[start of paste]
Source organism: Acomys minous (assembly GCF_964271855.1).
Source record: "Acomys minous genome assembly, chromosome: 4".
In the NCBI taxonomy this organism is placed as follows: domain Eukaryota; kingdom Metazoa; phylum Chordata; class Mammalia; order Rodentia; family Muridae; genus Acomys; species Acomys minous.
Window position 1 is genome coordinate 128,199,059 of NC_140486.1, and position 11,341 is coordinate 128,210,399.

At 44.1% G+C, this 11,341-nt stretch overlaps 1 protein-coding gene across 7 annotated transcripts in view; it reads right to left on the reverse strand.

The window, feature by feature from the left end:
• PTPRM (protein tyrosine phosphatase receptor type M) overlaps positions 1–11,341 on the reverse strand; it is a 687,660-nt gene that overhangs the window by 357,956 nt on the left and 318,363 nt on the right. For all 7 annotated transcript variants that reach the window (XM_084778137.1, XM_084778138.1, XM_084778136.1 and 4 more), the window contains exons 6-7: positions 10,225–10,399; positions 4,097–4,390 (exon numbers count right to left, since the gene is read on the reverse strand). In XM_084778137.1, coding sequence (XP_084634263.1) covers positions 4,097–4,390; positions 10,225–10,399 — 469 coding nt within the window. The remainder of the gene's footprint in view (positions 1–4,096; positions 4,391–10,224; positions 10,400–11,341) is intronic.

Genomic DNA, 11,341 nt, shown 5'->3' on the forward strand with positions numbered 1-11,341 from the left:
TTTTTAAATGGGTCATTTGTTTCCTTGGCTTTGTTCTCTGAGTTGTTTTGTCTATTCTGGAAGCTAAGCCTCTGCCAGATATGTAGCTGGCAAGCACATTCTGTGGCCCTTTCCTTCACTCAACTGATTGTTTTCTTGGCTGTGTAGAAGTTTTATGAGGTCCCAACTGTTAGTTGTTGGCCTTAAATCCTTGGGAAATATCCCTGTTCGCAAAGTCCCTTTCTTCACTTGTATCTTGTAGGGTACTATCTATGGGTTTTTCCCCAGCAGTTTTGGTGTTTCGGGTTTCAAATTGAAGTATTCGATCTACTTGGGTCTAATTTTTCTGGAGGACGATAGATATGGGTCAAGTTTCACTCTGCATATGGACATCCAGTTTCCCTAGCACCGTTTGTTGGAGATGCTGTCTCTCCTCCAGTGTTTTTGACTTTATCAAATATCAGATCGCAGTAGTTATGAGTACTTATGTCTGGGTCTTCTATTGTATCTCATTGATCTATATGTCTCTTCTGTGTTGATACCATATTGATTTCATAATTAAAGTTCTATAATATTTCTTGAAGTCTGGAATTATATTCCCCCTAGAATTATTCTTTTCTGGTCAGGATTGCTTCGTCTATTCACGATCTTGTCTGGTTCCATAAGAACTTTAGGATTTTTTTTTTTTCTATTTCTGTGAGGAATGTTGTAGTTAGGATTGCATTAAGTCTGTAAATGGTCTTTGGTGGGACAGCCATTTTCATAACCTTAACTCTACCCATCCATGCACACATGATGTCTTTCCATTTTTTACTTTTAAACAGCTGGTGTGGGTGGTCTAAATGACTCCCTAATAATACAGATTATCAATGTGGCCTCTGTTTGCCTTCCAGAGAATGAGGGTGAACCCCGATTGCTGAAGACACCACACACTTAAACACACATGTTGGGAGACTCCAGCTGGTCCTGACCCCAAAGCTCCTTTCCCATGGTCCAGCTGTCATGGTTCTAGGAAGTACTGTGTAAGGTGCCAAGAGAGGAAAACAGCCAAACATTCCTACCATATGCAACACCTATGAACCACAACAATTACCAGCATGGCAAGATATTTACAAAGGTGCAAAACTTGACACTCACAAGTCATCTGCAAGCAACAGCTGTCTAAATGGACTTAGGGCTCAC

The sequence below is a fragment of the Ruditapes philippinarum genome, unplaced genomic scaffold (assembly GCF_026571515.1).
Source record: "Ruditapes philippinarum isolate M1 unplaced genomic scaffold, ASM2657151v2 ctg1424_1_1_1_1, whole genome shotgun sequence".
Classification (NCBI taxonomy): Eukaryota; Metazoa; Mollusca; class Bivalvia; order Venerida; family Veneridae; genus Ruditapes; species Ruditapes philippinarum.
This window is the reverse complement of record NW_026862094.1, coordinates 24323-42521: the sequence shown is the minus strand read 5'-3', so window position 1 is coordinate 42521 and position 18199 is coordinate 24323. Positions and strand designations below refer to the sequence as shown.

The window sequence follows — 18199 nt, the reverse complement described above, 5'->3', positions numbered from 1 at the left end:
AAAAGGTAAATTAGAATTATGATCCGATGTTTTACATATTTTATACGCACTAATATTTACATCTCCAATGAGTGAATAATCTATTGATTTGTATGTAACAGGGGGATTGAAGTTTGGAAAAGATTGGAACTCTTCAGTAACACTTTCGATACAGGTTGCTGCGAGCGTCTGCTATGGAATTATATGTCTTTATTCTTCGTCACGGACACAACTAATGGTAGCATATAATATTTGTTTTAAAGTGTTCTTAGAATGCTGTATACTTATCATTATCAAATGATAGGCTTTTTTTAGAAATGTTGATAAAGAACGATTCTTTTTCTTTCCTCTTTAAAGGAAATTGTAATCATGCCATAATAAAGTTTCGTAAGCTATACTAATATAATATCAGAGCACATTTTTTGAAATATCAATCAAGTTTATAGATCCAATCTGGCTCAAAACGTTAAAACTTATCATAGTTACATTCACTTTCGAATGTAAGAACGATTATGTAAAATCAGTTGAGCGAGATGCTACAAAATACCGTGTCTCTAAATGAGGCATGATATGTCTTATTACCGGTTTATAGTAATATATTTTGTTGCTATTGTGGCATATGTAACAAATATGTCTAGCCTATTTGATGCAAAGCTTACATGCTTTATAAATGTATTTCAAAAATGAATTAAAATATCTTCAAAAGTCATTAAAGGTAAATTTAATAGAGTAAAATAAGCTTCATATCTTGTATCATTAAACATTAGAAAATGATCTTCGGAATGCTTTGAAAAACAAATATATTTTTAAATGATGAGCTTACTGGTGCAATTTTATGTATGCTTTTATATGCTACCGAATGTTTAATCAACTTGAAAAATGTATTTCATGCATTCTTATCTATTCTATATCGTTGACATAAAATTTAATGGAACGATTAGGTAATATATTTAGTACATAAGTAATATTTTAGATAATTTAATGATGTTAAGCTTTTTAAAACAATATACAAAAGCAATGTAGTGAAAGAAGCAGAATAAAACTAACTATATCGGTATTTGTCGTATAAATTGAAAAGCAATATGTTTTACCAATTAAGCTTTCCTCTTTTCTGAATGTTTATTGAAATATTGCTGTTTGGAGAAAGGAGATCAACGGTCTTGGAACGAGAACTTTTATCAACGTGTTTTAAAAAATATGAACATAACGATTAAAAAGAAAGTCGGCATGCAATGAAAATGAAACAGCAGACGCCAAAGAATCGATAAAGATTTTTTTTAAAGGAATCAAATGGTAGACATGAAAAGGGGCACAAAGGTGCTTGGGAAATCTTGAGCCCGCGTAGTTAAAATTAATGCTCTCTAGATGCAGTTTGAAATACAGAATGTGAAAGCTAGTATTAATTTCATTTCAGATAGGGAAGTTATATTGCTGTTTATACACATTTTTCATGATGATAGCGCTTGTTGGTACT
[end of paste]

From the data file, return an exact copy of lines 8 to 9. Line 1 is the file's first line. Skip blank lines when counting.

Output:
Genomic DNA, 11,341 nt, shown 5'->3' on the forward strand with positions numbered 1-11,341 from the left:
TTTTTAAATGGGTCATTTGTTTCCTTGGCTTTGTTCTCTGAGTTGTTTTGTCTATTCTGGAAGCTAAGCCTCTGCCAGATATGTAGCTGGCAAGCACATTCTGTGGCCCTTTCCTTCACTCAACTGATTGTTTTCTTGGCTGTGTAGAAGTTTTATGAGGTCCCAACTGTTAGTTGTTGGCCTTAAATCCTTGGGAAATATCCCTGTTCGCAAAGTCCCTTTCTTCACTTGTATCTTGTAGGGTACTATCTATGGGTTTTTCCCCAGCAGTTTTGGTGTTTCGGGTTTCAAATTGAAGTATTCGATCTACTTGGGTCTAATTTTTCTGGAGGACGATAGATATGGGTCAAGTTTCACTCTGCATATGGACATCCAGTTTCCCTAGCACCGTTTGTTGGAGATGCTGTCTCTCCTCCAGTGTTTTTGACTTTATCAAATATCAGATCGCAGTAGTTATGAGTACTTATGTCTGGGTCTTCTATTGTATCTCATTGATCTATATGTCTCTTCTGTGTTGATACCATATTGATTTCATAATTAAAGTTCTATAATATTTCTTGAAGTCTGGAATTATATTCCCCCTAGAATTATTCTTTTCTGGTCAGGATTGCTTCGTCTATTCACGATCTTGTCTGGTTCCATAAGAACTTTAGGATTTTTTTTTTTTCTATTTCTGTGAGGAATGTTGTAGTTAGGATTGCATTAAGTCTGTAAATGGTCTTTGGTGGGACAGCCATTTTCATAACCTTAACTCTACCCATCCATGCACACATGATGTCTTTCCATTTTTTACTTTTAAACAGCTGGTGTGGGTGGTCTAAATGACTCCCTAATAATACAGATTATCAATGTGGCCTCTGTTTGCCTTCCAGAGAATGAGGGTGAACCCCGATTGCTGAAGACACCACACACTTAAACACACATGTTGGGAGACTCCAGCTGGTCCTGACCCCAAAGCTCCTTTCCCATGGTCCAGCTGTCATGGTTCTAGGAAGTACTGTGTAAGGTGCCAAGAGAGGAAAACAGCCAAACATTCCTACCATATGCAACACCTATGAACCACAACAATTACCAGCATGGCAAGATATTTACAAAGGTGCAAAACTTGACACTCACAAGTCATCTGCAAGCAACAGCTGTCTAAATGGACTTAGGGCTCAC